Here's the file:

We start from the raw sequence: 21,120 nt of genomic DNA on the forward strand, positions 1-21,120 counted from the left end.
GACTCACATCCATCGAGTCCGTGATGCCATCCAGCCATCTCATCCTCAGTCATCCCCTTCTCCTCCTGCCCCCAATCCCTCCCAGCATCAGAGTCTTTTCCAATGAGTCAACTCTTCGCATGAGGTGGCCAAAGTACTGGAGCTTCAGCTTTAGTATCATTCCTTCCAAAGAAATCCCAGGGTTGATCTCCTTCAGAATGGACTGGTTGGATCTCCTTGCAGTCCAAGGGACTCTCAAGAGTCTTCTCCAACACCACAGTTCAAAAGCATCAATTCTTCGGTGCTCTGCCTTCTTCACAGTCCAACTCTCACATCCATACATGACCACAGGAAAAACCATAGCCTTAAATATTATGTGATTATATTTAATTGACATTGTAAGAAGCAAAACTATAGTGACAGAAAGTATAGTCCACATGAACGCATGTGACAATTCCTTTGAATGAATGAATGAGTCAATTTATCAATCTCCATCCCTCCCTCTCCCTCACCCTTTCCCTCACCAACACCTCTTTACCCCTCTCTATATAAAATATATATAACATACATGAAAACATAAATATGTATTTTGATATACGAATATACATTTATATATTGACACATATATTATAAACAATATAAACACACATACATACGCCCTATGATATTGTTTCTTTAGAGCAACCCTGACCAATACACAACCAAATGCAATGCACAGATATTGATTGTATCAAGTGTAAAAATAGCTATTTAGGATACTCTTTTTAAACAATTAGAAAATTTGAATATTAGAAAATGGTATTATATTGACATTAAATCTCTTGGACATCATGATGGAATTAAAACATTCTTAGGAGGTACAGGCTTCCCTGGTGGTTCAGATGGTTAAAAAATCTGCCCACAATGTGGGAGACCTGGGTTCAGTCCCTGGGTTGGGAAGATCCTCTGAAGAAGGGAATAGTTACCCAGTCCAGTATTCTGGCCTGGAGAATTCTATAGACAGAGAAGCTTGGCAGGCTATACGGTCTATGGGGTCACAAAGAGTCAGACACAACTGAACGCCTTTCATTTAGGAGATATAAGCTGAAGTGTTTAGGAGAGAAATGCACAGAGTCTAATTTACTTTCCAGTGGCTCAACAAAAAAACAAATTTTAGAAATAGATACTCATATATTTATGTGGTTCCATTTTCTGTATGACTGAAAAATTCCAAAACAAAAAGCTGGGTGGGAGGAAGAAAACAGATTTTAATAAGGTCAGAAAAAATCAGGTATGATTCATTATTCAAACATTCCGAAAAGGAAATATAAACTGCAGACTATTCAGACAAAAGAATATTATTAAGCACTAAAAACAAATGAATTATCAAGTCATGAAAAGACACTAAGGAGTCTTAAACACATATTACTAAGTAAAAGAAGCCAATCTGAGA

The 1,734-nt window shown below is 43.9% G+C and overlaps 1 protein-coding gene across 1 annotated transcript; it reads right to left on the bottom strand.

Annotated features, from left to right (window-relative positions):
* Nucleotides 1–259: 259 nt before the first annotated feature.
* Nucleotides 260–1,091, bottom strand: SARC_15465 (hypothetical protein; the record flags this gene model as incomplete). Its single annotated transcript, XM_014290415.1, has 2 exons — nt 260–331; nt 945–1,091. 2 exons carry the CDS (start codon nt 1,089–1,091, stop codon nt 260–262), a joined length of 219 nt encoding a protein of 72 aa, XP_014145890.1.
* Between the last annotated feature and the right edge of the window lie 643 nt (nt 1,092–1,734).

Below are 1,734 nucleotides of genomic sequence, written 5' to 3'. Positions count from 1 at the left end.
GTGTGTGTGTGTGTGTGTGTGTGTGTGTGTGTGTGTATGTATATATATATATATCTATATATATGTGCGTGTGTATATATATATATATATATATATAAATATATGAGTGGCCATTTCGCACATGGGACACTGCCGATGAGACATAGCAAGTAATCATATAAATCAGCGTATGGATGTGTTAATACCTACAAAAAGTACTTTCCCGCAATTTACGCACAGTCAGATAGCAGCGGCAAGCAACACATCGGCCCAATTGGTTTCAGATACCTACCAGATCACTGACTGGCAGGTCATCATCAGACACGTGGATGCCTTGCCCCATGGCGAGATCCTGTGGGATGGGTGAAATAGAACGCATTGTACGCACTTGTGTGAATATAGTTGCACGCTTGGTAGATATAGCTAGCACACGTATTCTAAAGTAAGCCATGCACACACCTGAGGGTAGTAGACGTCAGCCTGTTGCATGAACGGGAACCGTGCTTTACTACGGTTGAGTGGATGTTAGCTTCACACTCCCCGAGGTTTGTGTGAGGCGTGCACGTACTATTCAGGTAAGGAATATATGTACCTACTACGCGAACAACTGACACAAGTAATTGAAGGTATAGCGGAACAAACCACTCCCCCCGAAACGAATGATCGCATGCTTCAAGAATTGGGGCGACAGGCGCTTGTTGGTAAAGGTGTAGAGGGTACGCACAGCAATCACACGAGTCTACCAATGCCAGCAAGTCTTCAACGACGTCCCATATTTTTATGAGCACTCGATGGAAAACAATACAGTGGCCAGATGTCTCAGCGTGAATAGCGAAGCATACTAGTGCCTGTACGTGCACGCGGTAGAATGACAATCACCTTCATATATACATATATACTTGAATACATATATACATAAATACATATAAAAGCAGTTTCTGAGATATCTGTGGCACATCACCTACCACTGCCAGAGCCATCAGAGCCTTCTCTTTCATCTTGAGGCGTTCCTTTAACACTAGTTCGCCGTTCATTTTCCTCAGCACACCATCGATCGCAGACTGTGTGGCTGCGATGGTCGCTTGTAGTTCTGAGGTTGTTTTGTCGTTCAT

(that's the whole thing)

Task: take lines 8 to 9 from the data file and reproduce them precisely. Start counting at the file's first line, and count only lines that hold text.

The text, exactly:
Below are 1,734 nucleotides of genomic sequence, written 5' to 3'. Positions count from 1 at the left end.
GTGTGTGTGTGTGTGTGTGTGTGTGTGTGTGTGTGTATGTATATATATATATATCTATATATATGTGCGTGTGTATATATATATATATATATATATAAATATATGAGTGGCCATTTCGCACATGGGACACTGCCGATGAGACATAGCAAGTAATCATATAAATCAGCGTATGGATGTGTTAATACCTACAAAAAGTACTTTCCCGCAATTTACGCACAGTCAGATAGCAGCGGCAAGCAACACATCGGCCCAATTGGTTTCAGATACCTACCAGATCACTGACTGGCAGGTCATCATCAGACACGTGGATGCCTTGCCCCATGGCGAGATCCTGTGGGATGGGTGAAATAGAACGCATTGTACGCACTTGTGTGAATATAGTTGCACGCTTGGTAGATATAGCTAGCACACGTATTCTAAAGTAAGCCATGCACACACCTGAGGGTAGTAGACGTCAGCCTGTTGCATGAACGGGAACCGTGCTTTACTACGGTTGAGTGGATGTTAGCTTCACACTCCCCGAGGTTTGTGTGAGGCGTGCACGTACTATTCAGGTAAGGAATATATGTACCTACTACGCGAACAACTGACACAAGTAATTGAAGGTATAGCGGAACAAACCACTCCCCCCGAAACGAATGATCGCATGCTTCAAGAATTGGGGCGACAGGCGCTTGTTGGTAAAGGTGTAGAGGGTACGCACAGCAATCACACGAGTCTACCAATGCCAGCAAGTCTTCAACGACGTCCCATATTTTTATGAGCACTCGATGGAAAACAATACAGTGGCCAGATGTCTCAGCGTGAATAGCGAAGCATACTAGTGCCTGTACGTGCACGCGGTAGAATGACAATCACCTTCATATATACATATATACTTGAATACATATATACATAAATACATATAAAAGCAGTTTCTGAGATATCTGTGGCACATCACCTACCACTGCCAGAGCCATCAGAGCCTTCTCTTTCATCTTGAGGCGTTCCTTTAACACTAGTTCGCCGTTCATTTTCCTCAGCACACCATCGATCGCAGACTGTGTGGCTGCGATGGTCGCTTGTAGTTCTGAGGTTGTTTTGTCGTTCAT